by Ilya Kaminsky
They say so much sky in her chest addicted her.
They claim, with inappropriate laughter, she requested

to be locked in a bird house, refusing to believe in silence
Sonya Barabinski goes to the Opera with chickens in her pockets.

She bites a hole in an apple and in that hole
she pours a shot of vodka.

She drinks from the apple in turn, to our health!
—just before her death—Sonya

announces: I will become a government musician
whispering: Better one of them should

die than one of us—
in the chill and iron heart of cobblestone street every woman she meets

comes forth to kiss her face.
Every mother buried just east of town, an honest place

to drown, quiet homegrown bodies
lie down. Under this earth, she is no less blessed.

Those still alive must raise their hands.
She sets off for the beach, on foot, a good mile

and a half of wind,
a vodka glass in her pockets, and when the bottle is empty

she drops her striped dress and walks, her mouth open, into the sea. “Boatswain, I am your daughter! I let this water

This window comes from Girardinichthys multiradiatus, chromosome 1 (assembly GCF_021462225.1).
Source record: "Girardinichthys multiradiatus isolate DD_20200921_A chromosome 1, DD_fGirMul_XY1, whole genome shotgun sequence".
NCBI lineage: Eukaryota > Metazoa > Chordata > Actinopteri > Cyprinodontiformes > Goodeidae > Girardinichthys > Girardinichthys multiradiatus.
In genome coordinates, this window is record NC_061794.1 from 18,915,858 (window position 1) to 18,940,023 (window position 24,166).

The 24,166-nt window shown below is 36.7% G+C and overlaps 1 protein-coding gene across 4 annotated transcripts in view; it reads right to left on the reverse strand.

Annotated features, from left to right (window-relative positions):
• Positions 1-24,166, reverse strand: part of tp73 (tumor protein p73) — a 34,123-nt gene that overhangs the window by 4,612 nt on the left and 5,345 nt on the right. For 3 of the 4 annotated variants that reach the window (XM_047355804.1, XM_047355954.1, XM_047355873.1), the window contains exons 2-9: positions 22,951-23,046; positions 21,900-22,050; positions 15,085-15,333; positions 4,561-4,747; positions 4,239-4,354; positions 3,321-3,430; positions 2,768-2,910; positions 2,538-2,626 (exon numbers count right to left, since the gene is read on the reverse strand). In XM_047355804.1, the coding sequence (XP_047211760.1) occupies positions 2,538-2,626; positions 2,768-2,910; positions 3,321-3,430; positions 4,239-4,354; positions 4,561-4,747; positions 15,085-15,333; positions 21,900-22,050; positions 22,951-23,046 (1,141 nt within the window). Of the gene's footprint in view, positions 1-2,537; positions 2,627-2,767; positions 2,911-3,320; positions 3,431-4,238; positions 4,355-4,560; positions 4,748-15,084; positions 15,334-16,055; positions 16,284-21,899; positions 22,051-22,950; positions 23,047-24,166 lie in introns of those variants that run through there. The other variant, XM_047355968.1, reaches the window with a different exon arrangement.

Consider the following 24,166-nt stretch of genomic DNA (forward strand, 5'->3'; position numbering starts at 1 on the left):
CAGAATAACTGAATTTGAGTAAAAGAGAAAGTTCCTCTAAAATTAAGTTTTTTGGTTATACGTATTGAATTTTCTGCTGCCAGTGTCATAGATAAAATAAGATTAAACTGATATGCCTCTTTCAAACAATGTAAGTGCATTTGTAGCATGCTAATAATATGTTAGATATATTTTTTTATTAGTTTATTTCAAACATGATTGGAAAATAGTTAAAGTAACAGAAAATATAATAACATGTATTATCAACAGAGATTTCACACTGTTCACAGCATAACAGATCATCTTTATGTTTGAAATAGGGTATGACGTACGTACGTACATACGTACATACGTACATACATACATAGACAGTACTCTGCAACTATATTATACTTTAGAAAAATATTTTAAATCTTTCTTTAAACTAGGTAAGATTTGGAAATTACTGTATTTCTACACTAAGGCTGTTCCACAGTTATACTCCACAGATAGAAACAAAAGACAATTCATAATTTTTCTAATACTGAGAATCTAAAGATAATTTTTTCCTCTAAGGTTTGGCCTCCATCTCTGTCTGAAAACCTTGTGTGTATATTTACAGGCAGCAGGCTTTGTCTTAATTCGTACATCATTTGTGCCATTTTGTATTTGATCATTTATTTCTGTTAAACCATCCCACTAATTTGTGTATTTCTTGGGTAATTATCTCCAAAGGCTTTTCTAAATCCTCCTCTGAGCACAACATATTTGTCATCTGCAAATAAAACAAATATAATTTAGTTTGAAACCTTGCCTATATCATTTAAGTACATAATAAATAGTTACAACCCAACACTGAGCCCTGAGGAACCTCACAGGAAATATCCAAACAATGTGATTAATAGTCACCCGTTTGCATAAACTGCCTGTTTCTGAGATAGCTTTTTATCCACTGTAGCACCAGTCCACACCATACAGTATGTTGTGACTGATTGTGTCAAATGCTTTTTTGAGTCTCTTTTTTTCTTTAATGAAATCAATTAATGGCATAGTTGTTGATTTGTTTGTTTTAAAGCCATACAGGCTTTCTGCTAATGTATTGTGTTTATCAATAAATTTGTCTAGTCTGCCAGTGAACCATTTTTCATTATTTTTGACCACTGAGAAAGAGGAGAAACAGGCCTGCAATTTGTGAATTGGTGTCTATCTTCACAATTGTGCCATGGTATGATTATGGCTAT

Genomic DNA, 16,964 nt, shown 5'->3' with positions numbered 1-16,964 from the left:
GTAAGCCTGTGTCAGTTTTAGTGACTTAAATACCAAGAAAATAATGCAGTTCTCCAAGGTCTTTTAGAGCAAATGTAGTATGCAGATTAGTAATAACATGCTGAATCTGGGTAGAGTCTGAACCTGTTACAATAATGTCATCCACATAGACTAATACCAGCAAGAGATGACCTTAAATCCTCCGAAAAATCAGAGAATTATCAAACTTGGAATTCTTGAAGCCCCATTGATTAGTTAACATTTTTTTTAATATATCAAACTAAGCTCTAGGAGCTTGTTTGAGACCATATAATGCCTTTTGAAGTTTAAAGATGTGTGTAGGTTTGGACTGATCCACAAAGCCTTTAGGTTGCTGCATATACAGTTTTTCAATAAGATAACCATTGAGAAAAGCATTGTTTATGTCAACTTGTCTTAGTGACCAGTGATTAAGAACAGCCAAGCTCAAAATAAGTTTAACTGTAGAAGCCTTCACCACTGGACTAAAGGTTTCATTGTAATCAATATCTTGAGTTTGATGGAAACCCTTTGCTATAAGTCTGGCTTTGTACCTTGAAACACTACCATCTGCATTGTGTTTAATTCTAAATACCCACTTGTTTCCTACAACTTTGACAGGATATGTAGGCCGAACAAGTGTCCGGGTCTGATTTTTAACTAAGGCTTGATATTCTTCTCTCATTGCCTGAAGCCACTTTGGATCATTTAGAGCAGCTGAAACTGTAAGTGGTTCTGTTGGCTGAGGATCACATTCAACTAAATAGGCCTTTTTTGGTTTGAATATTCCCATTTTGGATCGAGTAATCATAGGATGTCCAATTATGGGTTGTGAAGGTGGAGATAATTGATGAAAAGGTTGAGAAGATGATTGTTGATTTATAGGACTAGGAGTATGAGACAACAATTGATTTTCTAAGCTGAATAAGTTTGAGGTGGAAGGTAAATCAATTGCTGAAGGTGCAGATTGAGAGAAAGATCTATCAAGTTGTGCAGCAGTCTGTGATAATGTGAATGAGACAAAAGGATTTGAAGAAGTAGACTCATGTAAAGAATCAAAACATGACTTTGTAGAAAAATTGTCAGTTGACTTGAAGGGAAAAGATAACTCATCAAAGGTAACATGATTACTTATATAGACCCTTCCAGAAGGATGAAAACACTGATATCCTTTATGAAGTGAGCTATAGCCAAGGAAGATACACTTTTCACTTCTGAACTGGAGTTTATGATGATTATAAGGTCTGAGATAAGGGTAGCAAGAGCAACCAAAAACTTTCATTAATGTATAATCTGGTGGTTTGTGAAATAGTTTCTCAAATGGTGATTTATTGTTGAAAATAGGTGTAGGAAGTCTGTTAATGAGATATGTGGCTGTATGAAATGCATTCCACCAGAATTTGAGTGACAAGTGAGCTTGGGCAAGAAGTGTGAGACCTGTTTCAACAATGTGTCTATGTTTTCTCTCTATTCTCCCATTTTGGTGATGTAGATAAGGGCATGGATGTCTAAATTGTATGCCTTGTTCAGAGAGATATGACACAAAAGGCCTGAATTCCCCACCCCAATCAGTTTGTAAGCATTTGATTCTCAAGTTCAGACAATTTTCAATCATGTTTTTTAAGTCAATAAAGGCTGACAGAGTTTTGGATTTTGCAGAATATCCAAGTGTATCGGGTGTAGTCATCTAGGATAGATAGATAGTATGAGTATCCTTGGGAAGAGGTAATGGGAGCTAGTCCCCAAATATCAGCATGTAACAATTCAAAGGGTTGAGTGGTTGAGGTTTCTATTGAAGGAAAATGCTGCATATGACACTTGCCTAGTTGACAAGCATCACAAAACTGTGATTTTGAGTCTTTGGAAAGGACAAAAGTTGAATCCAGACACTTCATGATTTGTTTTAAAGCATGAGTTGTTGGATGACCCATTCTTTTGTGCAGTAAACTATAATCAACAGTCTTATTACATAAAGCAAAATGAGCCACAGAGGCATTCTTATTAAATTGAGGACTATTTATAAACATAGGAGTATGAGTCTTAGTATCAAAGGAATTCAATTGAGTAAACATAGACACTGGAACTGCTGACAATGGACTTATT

fill my lungs’ whisper: boatswain, I am your pregnant daughter.”


Ilya Kaminsky is the author of “Dancing In Odessa.” His poems have been translated into numerous langauges and his books have been published in many countries including Turkey, Holland, Russia, France, Mexico, Macedonia, Romania, Spain and China.

Ilya, who was born in Odessa, in the Ukraine, in what was the former Soviet Union, moved to the United States in 1993 when his family was granted asylum by the U.S. government. He has won the Lannan Foundation’s Literary Fellowship, and poems from his manuscript-in-progress, “Deaf Republic,” were awarded Poetry magazine’s Levinson Prize, as well as the Pushcart Prize.

Kaminsky has worked as a law clerk for San Francisco Legal Aid and the National Immigration Law Center. He curently works as the Court Appointed Special Advocate for Orphaned Children in Southern California. Currently, he teaches English and Comparative Literature at San Diego State University.